Understanding Muzzle Grabs in Dogs
Understanding Muzzle Grabs
Among canids, it's not unusual to see a dog grabbing another dog by the muzzle. Whether done gently among two dogs that know each other or more roughly during a dispute, this behavior is quite normal among canines and has been noted in wolves, dingoes and dogs. But what does this behavior really mean? Why do dogs do that? And when is it more likely to occur? As with many other canine behaviors, it really depends on context.
You may see this behavior occur in different circumstances starting from an early age. During weaning, when mother dogs start resenting nursing due to the emergence of the pup's sharp teeth, you may see the occasional muzzle grab to discourage the pups from nursing. You may sometimes see an adult dog engage in a muzzle grab to inform a rambunctious puppy that he's engaging in rude behavior. At times, pups seem to even solicit muzzle grabbing from adults. Unlike what was previously thought, mother dogs don't pin down their pups down; rather, the pups submit voluntarily. For more on this read about "alpha rolls" Pups soon learn to use muzzle grabs in play and this teaches them how to apply the basics of bite inhibition.
When adult dogs are playing, you may see them trying to take turns muzzle grabbing each other. Of course, this takes place after the dogs have communicated through meta-communication their playful intents. Among wolves, gentle, inhibited muzzle grabs may be part of a ritual greeting. You may then encounter the occasional muzzle grab in a low-key challenge, such as over who gets access to a particular resource. And then you have the agonistic muzzle grab which according to Wolf Ethogram (Wolf Park, Indiana) it consists of “grabbing the muzzle and applying enough force to make the grabbed wolf whimper. Muzzle biting is often accompanied by other threat behaviors which may also elicit whimpering.” Roger Abrantes, BA in Philosophy and PhD in Evolutionary Biology notes though that muzzle grabs are used mostly "to confirm a relationship rather than to settle a dispute."
As humans, we often forget that dogs use their mouths in a similar way as we use our hands. If we are walking a toddler in a supermarket and the toddler has a temper tantrum wanting to go see the toy section again, we'll likely use our hands to guide the toddler away explaining that we cannot go there again, but that if we hurry we can bake some cookies at home. Dogs are deprived from our manual dexterity and ability to talk and will instead use their mouths.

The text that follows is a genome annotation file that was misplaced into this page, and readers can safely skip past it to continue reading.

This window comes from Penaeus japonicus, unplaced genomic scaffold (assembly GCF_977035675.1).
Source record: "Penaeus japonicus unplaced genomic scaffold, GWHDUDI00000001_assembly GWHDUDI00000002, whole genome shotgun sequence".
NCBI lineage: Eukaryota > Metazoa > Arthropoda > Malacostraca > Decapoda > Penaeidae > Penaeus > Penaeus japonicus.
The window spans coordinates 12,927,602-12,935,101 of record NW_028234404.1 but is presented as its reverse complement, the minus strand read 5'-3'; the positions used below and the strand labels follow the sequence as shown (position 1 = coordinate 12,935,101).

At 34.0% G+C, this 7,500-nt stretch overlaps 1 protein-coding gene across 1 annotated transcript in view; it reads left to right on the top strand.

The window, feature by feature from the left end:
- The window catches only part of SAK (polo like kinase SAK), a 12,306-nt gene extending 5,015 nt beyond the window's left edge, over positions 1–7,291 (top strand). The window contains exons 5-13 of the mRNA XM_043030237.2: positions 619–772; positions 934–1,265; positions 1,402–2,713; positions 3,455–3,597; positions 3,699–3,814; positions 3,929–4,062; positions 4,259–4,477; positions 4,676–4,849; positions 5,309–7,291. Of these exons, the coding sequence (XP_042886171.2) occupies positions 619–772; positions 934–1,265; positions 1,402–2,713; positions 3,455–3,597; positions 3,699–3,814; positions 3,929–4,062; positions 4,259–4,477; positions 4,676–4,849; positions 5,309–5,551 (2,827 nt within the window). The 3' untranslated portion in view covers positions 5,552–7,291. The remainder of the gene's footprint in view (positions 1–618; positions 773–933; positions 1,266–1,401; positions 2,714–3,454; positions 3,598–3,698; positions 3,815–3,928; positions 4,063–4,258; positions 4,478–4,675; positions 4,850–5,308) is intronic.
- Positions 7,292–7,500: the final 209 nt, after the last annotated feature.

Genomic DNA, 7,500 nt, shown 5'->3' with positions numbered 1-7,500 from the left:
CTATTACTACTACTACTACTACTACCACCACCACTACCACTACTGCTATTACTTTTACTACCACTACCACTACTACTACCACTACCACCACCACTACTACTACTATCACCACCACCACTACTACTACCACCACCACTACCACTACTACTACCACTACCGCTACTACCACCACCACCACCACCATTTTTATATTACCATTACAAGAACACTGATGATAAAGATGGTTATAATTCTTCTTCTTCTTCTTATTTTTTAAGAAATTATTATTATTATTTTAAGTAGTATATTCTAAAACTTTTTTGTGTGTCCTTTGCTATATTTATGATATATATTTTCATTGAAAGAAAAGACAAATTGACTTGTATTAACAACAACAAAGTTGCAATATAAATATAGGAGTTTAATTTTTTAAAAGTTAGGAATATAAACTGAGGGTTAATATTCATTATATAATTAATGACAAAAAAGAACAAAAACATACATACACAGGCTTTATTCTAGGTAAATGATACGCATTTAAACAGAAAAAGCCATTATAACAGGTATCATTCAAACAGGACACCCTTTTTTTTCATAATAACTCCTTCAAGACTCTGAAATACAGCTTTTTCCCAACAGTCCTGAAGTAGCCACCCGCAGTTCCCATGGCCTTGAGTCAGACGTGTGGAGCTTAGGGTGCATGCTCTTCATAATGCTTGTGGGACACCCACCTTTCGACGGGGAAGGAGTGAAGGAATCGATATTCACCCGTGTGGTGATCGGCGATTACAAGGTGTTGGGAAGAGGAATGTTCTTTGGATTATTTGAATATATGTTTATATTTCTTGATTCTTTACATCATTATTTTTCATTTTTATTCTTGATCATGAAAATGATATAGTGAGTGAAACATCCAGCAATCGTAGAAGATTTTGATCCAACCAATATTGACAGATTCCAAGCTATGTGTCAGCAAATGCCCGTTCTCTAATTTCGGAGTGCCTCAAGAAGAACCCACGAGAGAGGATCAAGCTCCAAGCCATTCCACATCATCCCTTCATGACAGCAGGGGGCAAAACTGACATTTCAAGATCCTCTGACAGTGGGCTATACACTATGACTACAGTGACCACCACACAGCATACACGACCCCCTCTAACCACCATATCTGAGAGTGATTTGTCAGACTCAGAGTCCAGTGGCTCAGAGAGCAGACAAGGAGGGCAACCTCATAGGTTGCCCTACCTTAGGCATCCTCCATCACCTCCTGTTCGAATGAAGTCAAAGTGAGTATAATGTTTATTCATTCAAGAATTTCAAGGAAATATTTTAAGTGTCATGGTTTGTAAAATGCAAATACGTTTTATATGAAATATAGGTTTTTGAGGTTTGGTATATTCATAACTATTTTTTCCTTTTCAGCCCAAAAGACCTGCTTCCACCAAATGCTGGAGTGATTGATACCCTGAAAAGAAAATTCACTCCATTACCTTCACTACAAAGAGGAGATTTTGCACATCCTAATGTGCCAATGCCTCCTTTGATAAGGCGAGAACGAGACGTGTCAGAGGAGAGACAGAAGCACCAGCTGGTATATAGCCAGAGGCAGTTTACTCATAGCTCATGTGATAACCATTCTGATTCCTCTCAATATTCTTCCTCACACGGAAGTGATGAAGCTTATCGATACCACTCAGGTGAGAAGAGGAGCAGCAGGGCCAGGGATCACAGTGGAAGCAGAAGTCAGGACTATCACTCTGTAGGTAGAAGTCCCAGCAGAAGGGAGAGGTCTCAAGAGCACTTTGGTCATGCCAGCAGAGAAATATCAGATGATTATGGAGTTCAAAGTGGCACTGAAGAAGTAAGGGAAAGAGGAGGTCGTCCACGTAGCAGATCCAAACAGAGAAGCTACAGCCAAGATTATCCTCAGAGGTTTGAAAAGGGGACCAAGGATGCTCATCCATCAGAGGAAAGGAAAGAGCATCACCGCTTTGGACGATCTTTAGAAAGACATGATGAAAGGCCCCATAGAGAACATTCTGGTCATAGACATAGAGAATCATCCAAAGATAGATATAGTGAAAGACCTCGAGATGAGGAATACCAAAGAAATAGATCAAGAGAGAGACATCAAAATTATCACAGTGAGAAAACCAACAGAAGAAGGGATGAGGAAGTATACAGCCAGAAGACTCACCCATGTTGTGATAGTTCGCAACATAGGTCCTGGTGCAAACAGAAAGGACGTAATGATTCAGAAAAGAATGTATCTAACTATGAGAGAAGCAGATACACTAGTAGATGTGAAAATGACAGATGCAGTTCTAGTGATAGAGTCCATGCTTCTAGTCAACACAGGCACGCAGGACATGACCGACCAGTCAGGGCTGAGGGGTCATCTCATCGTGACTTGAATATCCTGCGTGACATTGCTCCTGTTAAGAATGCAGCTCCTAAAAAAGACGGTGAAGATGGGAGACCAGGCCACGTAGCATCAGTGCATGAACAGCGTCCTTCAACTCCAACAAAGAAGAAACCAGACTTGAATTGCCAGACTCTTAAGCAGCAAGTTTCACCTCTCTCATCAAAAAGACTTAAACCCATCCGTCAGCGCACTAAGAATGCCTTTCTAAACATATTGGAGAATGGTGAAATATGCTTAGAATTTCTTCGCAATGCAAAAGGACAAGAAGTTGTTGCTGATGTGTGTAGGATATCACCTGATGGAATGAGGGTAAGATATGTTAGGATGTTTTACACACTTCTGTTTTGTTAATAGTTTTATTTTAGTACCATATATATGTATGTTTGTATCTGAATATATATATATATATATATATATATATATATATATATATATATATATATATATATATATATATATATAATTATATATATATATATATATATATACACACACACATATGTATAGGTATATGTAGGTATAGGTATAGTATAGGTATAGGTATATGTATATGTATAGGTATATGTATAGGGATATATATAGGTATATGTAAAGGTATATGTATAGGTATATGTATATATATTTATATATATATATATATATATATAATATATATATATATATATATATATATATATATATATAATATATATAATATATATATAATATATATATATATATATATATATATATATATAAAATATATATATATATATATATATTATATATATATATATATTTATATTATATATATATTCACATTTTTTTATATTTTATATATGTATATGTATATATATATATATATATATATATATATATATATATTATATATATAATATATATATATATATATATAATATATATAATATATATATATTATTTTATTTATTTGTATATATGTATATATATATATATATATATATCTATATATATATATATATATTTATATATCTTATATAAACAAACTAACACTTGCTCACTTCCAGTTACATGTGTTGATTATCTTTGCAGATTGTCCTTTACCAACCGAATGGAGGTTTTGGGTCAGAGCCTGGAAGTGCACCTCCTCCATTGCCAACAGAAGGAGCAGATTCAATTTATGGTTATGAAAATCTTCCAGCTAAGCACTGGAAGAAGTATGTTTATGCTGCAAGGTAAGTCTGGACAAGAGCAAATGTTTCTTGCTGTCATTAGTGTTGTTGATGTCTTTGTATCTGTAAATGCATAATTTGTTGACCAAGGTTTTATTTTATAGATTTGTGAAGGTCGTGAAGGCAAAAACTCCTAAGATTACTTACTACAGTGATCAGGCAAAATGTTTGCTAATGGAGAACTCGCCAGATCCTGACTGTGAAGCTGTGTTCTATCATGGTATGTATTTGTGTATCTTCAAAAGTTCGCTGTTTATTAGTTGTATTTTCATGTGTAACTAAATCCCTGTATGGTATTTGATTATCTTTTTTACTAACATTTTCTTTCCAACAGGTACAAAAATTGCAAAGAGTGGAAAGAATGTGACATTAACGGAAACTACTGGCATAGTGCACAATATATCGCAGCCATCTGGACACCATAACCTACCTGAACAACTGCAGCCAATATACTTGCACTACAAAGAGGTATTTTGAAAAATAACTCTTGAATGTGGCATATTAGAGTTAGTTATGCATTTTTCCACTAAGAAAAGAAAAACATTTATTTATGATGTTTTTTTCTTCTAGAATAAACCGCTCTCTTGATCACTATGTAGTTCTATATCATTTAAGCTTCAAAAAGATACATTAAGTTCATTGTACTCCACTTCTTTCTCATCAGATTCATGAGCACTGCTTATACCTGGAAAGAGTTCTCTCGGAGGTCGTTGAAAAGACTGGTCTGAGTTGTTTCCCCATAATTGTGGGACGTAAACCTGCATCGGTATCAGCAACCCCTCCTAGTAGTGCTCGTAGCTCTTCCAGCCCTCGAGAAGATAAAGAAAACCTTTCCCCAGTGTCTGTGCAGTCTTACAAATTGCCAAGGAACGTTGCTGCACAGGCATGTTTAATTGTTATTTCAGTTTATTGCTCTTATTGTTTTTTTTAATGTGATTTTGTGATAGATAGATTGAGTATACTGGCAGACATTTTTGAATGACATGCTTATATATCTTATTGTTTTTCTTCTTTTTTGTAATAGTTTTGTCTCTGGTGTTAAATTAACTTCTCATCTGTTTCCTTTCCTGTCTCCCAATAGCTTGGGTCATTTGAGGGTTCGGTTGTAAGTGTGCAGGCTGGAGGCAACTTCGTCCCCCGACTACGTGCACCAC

As horrific as a muzzle grab may seem, veterinarian, consultant and author Myrna Milani notes how the shape of the dog's muzzle seems to have been purposely crafted to "enable a dog to grab and hold another dog by applying four small points of pressure, thereby protecting the other from the crushing force of the premolars and molars." The dog's muzzle area is mostly composed of skin and bone, and if the dog is muzzle grabbing and feels bone, he should instinctively stop applying pressure, especially if the other dog responds appropriately and freezes rather than resisting. Fortunately, most dogs get the message and apply the most appropriate response.
There seems to be dispute over how to classify a muzzle grab, with some suggesting it's social behavior, some more portraying it as agonistic behavior and others classifying it as pacifying behavior. In m opinion, it doesn't fall into any specific category because its use depends on context.
A seen, canines use muzzle grabs among each other and most know how to respond to them. Problems start when humans try to acquire behaviors used among dogs and want to apply them to their dogs. We will see the deleterious effects of this practice in the next paragraphs.
Using Muzzle Grabs to Correct Dogs
It often tempting for dog owners to mimic behaviors they see among dogs and then apply them to their companions. You'll often hear people say: "if your dog barks, tell his to hush by grabbing his muzzle and firmly holding on" or "if your puppy nips, grab his muzzle and apply pressure". These pieces of advice derive from advocates of using the same methods used among dogs (or even worse, among wolves) in an attempt to "speak the same language." This may make sense to many, but the results are often deleterious.
First off, we are not dogs! We certainly don't go to parties and sniff other people's butts or urinate on a host's carpet to leave some "pee mail" We are humans, and as such we shake hands and use Facebook or Twitter to socialize. Of course, we don't shake hands with dogs or send them e-mails to communicate, but dogs certainly know we are not dogs dressed up as humans.
Secondly, when we apply muzzle grabs to dogs, we only teach them that "hands are bad" and that biting is the best way to keep them away. This is why I get cases of nipping dogs that don't want to have hands anywhere near their faces and puppies that never learn to stop biting. When I ask the owners what they did to try to stop the biting they then tell me "a trainer (or the vet) told me to grab him by the muzzle or the scruff every time he bites." Correction after correction the biting behavior exacerbates because it has taught the dog two things: 1) "hands are unpleasant" and 2)"better bite to keep them away from my face."
This modus operandi takes some time to undo and much effort is needed in creating positive associations with hands so the owners can do normal things again like pet the dog, wipe his eyes or put on a collar without getting nipped in the process. If you have a pup that tends to nip, learn some force-free methods to reduce nipping behaviors and consult with a force-free trainer/behavior consultant.
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Muzzle Grabs at Wolf Park among wolves competing for attention
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